The New International Encyclopædia/Siemens, William
|←Siemens, Ernst Werner von||The New International Encyclopædia
|Edition of 1905. See also Carl Wilhelm Siemens on Wikipedia, and the disclaimer.|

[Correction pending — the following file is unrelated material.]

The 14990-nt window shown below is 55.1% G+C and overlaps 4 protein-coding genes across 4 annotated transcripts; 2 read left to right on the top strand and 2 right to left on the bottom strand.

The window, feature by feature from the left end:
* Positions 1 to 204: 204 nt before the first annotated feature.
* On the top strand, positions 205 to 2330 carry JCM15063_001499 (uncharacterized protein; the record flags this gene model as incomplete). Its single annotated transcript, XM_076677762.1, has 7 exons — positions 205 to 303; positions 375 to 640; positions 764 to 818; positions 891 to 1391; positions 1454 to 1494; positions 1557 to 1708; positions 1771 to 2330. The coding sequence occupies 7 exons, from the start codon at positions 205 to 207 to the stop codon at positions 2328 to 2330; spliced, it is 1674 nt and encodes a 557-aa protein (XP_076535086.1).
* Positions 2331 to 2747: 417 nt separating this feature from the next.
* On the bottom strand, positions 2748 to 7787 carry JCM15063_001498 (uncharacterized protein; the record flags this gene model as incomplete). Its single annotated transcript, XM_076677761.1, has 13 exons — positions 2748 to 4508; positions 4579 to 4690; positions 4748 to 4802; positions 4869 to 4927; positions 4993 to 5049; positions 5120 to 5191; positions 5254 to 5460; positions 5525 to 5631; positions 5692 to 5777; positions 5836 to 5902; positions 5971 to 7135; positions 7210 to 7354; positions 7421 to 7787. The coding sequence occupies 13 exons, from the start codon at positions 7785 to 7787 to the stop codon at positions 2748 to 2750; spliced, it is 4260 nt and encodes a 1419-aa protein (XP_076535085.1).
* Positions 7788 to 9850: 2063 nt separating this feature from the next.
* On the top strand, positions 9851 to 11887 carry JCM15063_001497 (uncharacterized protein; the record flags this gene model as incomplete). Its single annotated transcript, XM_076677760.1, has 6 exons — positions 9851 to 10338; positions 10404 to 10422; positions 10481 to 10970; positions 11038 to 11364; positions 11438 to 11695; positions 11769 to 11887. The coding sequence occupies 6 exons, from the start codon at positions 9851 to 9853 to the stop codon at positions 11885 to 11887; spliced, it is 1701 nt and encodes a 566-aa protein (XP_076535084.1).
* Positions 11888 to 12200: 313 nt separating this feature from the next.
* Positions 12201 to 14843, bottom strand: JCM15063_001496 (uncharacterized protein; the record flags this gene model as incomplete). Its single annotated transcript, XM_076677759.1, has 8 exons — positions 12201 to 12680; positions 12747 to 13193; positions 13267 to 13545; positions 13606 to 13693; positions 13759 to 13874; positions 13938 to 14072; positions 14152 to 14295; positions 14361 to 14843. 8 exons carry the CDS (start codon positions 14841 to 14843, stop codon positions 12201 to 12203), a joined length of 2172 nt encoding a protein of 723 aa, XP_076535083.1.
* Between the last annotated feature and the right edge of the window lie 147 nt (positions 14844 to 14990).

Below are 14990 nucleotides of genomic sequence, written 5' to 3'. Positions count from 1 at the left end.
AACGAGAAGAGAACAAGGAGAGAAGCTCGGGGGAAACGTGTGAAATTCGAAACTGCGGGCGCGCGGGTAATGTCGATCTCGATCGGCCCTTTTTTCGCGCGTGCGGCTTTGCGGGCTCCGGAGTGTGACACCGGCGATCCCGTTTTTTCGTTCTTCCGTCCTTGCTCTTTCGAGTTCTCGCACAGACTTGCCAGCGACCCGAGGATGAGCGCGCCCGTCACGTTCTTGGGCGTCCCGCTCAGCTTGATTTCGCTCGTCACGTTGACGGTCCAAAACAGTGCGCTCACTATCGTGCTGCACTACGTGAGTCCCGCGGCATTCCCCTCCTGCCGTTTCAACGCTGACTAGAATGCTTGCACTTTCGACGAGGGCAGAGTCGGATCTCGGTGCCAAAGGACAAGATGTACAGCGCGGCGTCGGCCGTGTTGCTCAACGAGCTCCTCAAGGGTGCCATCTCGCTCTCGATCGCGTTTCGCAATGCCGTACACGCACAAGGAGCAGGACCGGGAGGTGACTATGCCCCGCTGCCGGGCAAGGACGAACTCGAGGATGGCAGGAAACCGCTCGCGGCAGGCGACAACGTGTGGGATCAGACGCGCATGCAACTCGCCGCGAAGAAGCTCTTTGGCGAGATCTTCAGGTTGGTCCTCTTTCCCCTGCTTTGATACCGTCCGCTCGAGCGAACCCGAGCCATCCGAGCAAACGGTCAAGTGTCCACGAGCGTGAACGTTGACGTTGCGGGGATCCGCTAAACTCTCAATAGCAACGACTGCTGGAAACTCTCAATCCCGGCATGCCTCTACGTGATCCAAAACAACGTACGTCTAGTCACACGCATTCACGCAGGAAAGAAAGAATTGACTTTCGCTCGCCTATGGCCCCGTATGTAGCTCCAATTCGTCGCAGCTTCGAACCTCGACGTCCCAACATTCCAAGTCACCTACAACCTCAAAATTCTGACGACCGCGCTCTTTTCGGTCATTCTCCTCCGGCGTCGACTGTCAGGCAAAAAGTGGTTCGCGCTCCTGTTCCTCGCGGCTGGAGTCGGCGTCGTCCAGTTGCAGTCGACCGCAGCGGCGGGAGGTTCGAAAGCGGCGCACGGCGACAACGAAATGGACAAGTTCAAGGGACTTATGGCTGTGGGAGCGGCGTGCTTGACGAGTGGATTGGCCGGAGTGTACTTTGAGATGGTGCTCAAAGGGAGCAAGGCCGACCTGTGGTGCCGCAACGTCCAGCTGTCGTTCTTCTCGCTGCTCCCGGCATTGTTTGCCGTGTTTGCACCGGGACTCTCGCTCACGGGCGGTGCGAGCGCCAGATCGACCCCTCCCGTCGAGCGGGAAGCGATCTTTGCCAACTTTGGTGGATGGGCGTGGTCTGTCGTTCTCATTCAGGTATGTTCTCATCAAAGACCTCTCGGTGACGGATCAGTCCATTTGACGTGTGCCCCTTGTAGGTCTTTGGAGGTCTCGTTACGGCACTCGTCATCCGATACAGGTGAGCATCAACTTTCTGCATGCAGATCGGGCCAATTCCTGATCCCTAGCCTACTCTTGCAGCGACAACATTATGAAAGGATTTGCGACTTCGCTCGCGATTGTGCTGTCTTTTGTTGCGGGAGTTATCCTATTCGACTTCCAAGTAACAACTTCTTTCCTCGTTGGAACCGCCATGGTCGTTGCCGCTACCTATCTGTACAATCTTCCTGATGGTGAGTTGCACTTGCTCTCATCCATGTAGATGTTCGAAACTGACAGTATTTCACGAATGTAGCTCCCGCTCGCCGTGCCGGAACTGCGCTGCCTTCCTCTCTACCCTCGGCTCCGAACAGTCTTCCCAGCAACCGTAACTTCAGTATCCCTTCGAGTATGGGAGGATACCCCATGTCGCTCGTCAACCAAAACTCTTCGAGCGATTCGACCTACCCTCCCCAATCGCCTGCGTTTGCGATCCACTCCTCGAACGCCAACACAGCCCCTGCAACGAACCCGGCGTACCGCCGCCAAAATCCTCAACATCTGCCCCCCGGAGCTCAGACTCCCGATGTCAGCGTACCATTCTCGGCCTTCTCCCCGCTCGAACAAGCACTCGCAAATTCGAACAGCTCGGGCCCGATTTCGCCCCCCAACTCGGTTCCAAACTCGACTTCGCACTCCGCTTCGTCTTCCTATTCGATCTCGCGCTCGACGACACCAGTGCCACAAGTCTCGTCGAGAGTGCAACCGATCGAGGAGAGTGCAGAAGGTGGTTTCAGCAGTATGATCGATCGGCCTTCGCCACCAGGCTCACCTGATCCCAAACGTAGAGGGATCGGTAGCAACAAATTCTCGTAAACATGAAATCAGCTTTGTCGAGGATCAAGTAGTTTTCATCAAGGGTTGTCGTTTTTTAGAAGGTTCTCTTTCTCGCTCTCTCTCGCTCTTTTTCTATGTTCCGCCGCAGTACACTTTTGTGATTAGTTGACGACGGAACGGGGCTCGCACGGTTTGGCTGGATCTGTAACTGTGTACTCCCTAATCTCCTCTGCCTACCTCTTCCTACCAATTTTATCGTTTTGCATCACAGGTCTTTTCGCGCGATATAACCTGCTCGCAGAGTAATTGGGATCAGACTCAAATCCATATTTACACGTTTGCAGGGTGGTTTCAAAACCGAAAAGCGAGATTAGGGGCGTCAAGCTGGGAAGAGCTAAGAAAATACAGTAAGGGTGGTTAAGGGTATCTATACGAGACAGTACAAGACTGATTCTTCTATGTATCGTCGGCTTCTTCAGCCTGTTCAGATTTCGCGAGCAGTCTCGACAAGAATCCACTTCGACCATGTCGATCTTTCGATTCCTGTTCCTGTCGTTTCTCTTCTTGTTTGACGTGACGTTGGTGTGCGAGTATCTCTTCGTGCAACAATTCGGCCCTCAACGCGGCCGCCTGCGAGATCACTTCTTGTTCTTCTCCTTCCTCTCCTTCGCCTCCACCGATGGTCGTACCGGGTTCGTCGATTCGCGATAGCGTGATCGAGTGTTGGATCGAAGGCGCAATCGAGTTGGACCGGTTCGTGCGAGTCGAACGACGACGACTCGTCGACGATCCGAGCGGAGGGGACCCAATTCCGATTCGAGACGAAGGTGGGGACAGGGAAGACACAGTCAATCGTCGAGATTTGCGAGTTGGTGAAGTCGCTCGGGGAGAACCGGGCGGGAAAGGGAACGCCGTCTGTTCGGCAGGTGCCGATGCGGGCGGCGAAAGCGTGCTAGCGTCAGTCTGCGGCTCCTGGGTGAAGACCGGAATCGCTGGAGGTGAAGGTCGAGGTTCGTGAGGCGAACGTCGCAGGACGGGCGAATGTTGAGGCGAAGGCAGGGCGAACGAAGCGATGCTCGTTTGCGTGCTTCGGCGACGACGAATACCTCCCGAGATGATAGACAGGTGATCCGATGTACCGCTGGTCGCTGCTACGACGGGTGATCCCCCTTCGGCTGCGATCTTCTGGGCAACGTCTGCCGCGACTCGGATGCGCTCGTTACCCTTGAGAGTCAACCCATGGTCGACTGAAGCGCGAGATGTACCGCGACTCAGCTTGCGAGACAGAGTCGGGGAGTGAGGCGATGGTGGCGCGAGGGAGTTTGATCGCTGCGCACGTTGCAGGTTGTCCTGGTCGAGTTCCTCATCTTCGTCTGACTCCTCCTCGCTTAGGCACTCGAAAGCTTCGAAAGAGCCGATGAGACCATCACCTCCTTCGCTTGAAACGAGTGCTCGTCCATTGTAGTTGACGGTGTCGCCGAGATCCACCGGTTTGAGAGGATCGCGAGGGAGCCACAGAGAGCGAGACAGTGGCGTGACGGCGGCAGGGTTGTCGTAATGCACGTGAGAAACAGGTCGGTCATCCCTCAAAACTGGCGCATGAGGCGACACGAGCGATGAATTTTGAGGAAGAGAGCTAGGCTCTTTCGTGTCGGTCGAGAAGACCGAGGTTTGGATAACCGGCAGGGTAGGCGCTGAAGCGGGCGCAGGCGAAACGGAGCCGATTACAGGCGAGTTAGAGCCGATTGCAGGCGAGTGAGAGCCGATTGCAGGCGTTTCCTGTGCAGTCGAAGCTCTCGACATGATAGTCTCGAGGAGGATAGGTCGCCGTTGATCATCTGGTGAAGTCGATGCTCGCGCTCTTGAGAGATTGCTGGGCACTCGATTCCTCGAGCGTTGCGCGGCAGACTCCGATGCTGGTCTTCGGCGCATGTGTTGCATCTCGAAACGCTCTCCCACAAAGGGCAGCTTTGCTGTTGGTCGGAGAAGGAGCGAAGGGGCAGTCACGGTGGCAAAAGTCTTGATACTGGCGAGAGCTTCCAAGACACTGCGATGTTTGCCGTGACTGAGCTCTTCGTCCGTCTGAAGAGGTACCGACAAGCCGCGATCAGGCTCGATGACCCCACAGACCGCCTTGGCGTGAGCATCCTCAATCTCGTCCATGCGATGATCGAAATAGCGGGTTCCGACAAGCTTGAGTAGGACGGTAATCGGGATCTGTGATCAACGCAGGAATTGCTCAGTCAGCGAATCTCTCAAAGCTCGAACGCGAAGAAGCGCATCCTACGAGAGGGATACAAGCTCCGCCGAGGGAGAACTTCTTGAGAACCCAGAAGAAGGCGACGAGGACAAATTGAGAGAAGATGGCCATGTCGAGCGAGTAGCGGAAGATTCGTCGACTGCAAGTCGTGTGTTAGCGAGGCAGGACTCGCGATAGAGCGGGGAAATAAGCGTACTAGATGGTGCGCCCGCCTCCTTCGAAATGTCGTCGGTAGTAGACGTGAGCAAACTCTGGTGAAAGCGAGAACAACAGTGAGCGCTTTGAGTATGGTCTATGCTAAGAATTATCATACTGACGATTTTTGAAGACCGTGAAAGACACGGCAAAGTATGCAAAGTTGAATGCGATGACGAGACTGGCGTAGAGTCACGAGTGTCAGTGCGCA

SIEMENS, Sir William (Karl Wilhelm) (1823-83). An English engineer and metallurgist. He was born at Lenthe, Hanover, and was a brother of Werner Siemens (see above), with whom he was associated in many scientific investigations and commercial enterprises. He was educated at Magdeburg and Göttingen and then entered a manufacturing establishment in the former town. He visited England in 1843 to introduce his brother's process of electro-plating, and again in 1844, when he endeavored to dispose of the English rights of a chronometric governor for steam engines and the anastatic process of printing. Settling in England, but maintaining close connection with his brother, he devoted himself to perfecting a regenerative steam engine, but was not altogether successful, and turned his attention to a water meter, which soon came into extensive use. His next and most important invention was the regenerative furnace, which he applied to iron and steel working, and to which from time to time he added important improvements. (See Iron and Steel.) He was interested with his brother in various electrical enterprises and conducted the British branch of the business, which in 1874 laid the direct Atlantic cable from the ship Faraday, a vessel specially designed by him for that purpose. Sir William played an important part in the application of electricity to lighting and traction in England. Besides his many useful inventions, among which were a pyrometer and the bathometer (q.v.), apparatus for producing low temperatures (see Refrigeration), he also carried on important investigations in pure science. In 1859 he became a British subject, and in 1883 he was knighted. He received many honors, including the Bessemer medal of the Iron and Steel Institute of Great Britain, the French Legion of Honor, and honorary degrees from the universities of Oxford, Dublin, and Glasgow. He was president of the Society of Telegraph Engineers, the Institution of Mechanical Engineers, the Iron and Steel Institute, and the British Association for the Advancement of Science, in addition to being a member of many other British and foreign societies. A laboratory of electrical engineering was constructed by his widow at King's College, London, as a memorial. His collected works were published in 1889. Consult Pole, Life of William Siemens (London, 1889).